The Army is busy determining how it can graduate from the industrial age to the information age. But it is worth asking whether, in every instance, the Army should make that shift. In particular, senior officers across the service have migrated the professional dialogue about the Army and how to reform it onto Twitter. The resultant online conversation is funny. It is fast. It is thrillingly flat, in the military’s otherwise martial and hierarchical world. It is also a mistake.
Moving the Army’s dialogue onto Twitter invites a fickle, transient, and undiscerning online gallery to partake in shaping the Army’s culture. It conditions servicemembers to attend more to that online gallery than to institutional feedback, leading to a fractured military ethos and alienated servicemembers.
This migration is also a mistake because Twitter invites the service into the American political scrum. The Army cannot afford to accept this invitation, but owing to the platform’s design, servicemembers often cannot resist doing so. The result is an Army that appears available for political capture, at a time when it is one of the nation’s last institutions to have evaded that fate and crucially so.
The Army cannot and should not retreat from Twitter and other social media platforms wholesale. They have uses that the Army cannot neglect, including family outreach, recruiting, and strategic messaging. But intra-Army professional dialogue is not one of them. If a service wants to discuss reform, leaders should foster a culture of long-form writing — not tweeting. Whereas Twitter’s design stunts ideas, reducing them to punchlines stripped of context, long-form writing develops those ideas into the substantive arguments that drive meaningful change. Whereas Twitter orients servicemembers toward virality and seeking approval, long-form writing orients them inward, toward the institution they hope to reform.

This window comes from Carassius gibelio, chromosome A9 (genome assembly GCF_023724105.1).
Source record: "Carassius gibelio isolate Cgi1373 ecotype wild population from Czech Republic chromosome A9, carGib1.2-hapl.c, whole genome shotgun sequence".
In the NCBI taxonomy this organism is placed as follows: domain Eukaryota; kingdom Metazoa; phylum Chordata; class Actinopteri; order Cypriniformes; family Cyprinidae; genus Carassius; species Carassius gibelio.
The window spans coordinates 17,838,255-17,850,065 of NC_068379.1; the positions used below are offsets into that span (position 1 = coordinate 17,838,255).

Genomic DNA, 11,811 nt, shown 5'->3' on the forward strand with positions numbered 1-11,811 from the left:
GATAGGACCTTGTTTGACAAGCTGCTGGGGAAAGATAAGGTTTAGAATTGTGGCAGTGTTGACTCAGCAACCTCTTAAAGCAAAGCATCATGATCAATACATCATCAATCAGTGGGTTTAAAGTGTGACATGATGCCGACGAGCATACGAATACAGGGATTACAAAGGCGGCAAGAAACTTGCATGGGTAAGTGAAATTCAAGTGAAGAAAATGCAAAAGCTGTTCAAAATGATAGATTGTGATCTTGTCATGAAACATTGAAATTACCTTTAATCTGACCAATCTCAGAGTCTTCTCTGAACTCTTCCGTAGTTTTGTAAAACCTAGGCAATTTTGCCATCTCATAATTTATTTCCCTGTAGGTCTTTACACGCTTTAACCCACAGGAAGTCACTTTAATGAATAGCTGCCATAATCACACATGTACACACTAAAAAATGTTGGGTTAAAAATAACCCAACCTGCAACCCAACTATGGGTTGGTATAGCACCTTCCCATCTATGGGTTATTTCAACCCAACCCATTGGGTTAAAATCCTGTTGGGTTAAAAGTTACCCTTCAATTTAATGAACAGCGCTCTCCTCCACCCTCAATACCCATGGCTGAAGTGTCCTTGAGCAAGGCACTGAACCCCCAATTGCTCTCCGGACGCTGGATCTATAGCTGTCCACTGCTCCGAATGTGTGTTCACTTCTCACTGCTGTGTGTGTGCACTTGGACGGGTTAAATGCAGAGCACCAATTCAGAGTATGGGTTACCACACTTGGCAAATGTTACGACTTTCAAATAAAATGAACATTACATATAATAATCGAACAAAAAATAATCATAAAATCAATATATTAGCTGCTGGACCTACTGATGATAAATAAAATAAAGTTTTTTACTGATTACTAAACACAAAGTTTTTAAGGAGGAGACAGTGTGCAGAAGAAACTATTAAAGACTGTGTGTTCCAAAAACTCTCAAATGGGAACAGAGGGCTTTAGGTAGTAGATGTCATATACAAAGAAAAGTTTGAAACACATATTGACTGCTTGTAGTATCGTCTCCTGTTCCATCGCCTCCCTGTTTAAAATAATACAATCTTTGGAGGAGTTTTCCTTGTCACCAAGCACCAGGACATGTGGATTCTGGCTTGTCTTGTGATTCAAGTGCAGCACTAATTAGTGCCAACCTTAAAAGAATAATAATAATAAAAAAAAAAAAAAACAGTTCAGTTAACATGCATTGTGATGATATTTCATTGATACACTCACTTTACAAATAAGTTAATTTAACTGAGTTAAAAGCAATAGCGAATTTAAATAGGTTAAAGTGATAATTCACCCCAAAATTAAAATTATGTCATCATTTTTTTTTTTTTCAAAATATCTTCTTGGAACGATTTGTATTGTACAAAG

The Rise of #MilTwitter
The Army has endorsed social media with good reason. Most recruiters now have an Instagram page to reach potential enlistees and units run Facebook groups to engage soldiers and their families. But of late, Army leaders have urged servicemembers to join social media, and particularly Twitter, to partake in an informal dialogue about the military as part of a program of self-development.
Supporters of this move address their exhortations to all ranks. Some have called for leaders “from top to bottom” to “embrace and advocate” for Twitter’s use. Peter W. Singer, who specializes in social media’s impact on national security, advised leaders, “If you want to communicate, social media is the place you now have to be. Its whole appeal and value is that it is a space for both one-on-one interaction and mass broadcast.”
Many have accepted these invitations to “get on the bus and enjoy the ride.” Use of the #MilTwitter hashtag has ballooned as a result. The dialogue is informal and it occurs publicly between personal and official accounts in clipped conversations, replete with “hot takes” of various issues. The informality is not an accident but an alleged strength: Engaged in a “war for talent,” the Army fears appearing to be an analog dinosaur.
Twitter Erodes Intra-Military Norms